Climbing up the Swachh ladder
India aims to be garbage-free by 2026. It is a tough challenge, but cities must rise to it – just as Indore, Surat and Navi Mumbai are doing
The Swachh Bharat Survekshan began small in 2016 as a pilot project in 73 cities. Today, it has more than 4,355 cities, towns, and urban local bodies competing for the cleanest city tag. The increasing number of participating cities is a good omen; it shows that they are keen to clean up their act and provide residents with a better quality of life. The 2022 crown was won by Madhya Pradesh’s Indore for the sixth consecutive year; Gujrat’s Surat is at number 2; and Navi Mumbai in Maharashtra is third. Delhi (New Delhi Municipal Corporation), meanwhile, is at the ninth spot. Noida in Uttar Pradesh, which neighbours the Capital, is 11th.
The central Indian town’s back-to-back victories are a testimony to the vision of the Indore Municipal Corporation (IMC), its astute ground-level planning and the wholehearted participation of the citizenry and political leaders. The city’s first focus was to be Open Defecation Free and landfill-free. Once the two goals were achieved, IMC started zeroing in on waste management by making recycling, reusing, and disposing of waste organised. However, the critical factor that helped the civic body and the cleanliness project was source segregation of garbage and strict monitoring. For example, a control-cum-command centre was set up to track the movement of garbage collection vehicles from neighbourhoods to the processing centre, where the garbage was sorted into six categories. Citizens, safai mitras and elected representatives played a key role.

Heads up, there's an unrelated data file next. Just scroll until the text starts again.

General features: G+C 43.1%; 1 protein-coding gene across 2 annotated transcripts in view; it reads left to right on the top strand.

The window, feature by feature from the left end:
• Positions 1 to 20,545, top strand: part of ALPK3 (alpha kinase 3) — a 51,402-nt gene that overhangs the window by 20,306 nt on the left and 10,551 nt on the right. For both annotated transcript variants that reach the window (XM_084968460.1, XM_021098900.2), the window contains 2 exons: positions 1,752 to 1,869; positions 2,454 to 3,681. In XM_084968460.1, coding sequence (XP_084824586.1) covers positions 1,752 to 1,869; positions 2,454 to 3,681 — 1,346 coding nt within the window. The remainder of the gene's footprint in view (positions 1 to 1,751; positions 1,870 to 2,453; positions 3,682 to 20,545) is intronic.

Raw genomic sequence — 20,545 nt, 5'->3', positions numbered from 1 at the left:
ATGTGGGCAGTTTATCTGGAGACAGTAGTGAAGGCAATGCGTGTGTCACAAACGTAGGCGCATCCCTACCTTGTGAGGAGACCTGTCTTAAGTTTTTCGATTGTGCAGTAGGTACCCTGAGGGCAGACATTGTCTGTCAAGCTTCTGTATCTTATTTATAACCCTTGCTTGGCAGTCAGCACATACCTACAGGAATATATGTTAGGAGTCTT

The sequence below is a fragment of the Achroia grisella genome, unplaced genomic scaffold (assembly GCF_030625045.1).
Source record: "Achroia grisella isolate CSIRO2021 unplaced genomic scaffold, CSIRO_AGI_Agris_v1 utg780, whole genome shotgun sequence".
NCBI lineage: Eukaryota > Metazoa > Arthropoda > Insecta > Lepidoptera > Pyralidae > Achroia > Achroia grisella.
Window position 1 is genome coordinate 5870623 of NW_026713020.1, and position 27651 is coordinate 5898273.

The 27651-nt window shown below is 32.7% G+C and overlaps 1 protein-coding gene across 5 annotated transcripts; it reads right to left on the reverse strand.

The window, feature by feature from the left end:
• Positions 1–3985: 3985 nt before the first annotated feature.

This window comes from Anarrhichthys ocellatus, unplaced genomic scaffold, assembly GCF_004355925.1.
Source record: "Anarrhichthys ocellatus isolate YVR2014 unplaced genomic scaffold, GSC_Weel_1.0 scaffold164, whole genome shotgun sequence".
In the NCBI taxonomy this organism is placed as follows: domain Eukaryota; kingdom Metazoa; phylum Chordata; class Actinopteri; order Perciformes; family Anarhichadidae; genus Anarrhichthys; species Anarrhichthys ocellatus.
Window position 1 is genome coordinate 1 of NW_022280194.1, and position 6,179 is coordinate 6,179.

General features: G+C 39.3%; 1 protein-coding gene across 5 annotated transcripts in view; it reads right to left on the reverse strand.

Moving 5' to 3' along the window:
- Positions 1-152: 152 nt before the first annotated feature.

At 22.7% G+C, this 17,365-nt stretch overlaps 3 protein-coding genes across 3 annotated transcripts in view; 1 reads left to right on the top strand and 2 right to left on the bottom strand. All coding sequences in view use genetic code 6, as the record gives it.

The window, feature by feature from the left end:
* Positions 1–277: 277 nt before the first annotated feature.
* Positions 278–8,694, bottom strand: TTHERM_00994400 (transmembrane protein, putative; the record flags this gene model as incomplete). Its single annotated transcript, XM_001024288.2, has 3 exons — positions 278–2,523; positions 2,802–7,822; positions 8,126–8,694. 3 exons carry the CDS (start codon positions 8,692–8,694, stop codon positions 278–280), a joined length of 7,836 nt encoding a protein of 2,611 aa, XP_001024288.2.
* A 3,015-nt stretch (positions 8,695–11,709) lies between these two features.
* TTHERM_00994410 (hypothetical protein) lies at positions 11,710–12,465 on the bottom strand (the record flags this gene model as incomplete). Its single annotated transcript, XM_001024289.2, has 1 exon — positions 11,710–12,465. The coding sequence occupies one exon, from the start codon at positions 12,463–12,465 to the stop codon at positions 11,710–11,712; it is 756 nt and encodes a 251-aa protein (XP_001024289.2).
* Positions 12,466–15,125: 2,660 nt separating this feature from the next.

The success of Indore is a lesson to other cities that these standards can be achieved with meticulous planning and proper execution capability. The model has also shown that waste is a resource that can be reused and recycled. While it is imperative to prevent fresh waste from reaching existing dumpsites, the cities must also deal with their legacy waste. According to the Centre for Science and Environment, the legacy waste management toolkit of all cities must include a proper waste management plan, ensure maximum utilisation of recovered fractions; reuse the reclaimed land (landfills), build the capacity of their officials and ensure the construction and operation of sanitary landfills. India aims to be garbage-free by 2026. It is a tough challenge, but cities must rise to it – just as Indore, Surat and Navi Mumbai are doing.